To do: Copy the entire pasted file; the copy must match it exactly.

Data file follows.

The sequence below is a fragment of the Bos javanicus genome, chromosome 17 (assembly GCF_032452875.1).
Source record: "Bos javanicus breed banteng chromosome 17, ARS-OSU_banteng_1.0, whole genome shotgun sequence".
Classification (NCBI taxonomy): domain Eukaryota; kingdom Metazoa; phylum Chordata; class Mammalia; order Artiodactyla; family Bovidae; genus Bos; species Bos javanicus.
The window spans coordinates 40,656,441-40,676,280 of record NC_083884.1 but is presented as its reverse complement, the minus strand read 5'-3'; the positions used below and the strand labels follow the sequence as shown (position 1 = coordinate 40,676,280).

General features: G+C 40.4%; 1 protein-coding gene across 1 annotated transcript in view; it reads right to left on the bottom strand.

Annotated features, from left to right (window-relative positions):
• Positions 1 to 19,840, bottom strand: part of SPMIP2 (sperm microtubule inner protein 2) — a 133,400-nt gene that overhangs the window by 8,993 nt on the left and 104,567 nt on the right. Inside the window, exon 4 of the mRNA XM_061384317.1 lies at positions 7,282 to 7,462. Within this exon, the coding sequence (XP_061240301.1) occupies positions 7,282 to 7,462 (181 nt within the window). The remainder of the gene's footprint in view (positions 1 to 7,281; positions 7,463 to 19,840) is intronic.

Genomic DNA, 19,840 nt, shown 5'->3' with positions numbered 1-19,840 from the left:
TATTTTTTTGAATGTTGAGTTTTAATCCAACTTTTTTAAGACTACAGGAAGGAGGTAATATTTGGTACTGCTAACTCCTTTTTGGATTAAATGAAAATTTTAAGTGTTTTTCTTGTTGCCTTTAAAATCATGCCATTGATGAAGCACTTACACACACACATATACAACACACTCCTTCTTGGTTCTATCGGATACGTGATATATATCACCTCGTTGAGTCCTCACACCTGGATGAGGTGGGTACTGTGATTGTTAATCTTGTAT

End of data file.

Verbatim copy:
The sequence below is a fragment of the Bos javanicus genome, chromosome 17 (assembly GCF_032452875.1).
Source record: "Bos javanicus breed banteng chromosome 17, ARS-OSU_banteng_1.0, whole genome shotgun sequence".
Classification (NCBI taxonomy): domain Eukaryota; kingdom Metazoa; phylum Chordata; class Mammalia; order Artiodactyla; family Bovidae; genus Bos; species Bos javanicus.
The window spans coordinates 40,656,441-40,676,280 of record NC_083884.1 but is presented as its reverse complement, the minus strand read 5'-3'; the positions used below and the strand labels follow the sequence as shown (position 1 = coordinate 40,676,280).

General features: G+C 40.4%; 1 protein-coding gene across 1 annotated transcript in view; it reads right to left on the bottom strand.

Annotated features, from left to right (window-relative positions):
• Positions 1 to 19,840, bottom strand: part of SPMIP2 (sperm microtubule inner protein 2) — a 133,400-nt gene that overhangs the window by 8,993 nt on the left and 104,567 nt on the right. Inside the window, exon 4 of the mRNA XM_061384317.1 lies at positions 7,282 to 7,462. Within this exon, the coding sequence (XP_061240301.1) occupies positions 7,282 to 7,462 (181 nt within the window). The remainder of the gene's footprint in view (positions 1 to 7,281; positions 7,463 to 19,840) is intronic.

Genomic DNA, 19,840 nt, shown 5'->3' with positions numbered 1-19,840 from the left:
TATTTTTTTGAATGTTGAGTTTTAATCCAACTTTTTTAAGACTACAGGAAGGAGGTAATATTTGGTACTGCTAACTCCTTTTTGGATTAAATGAAAATTTTAAGTGTTTTTCTTGTTGCCTTTAAAATCATGCCATTGATGAAGCACTTACACACACACATATACAACACACTCCTTCTTGGTTCTATCGGATACGTGATATATATCACCTCGTTGAGTCCTCACACCTGGATGAGGTGGGTACTGTGATTGTTAATCTTGTAT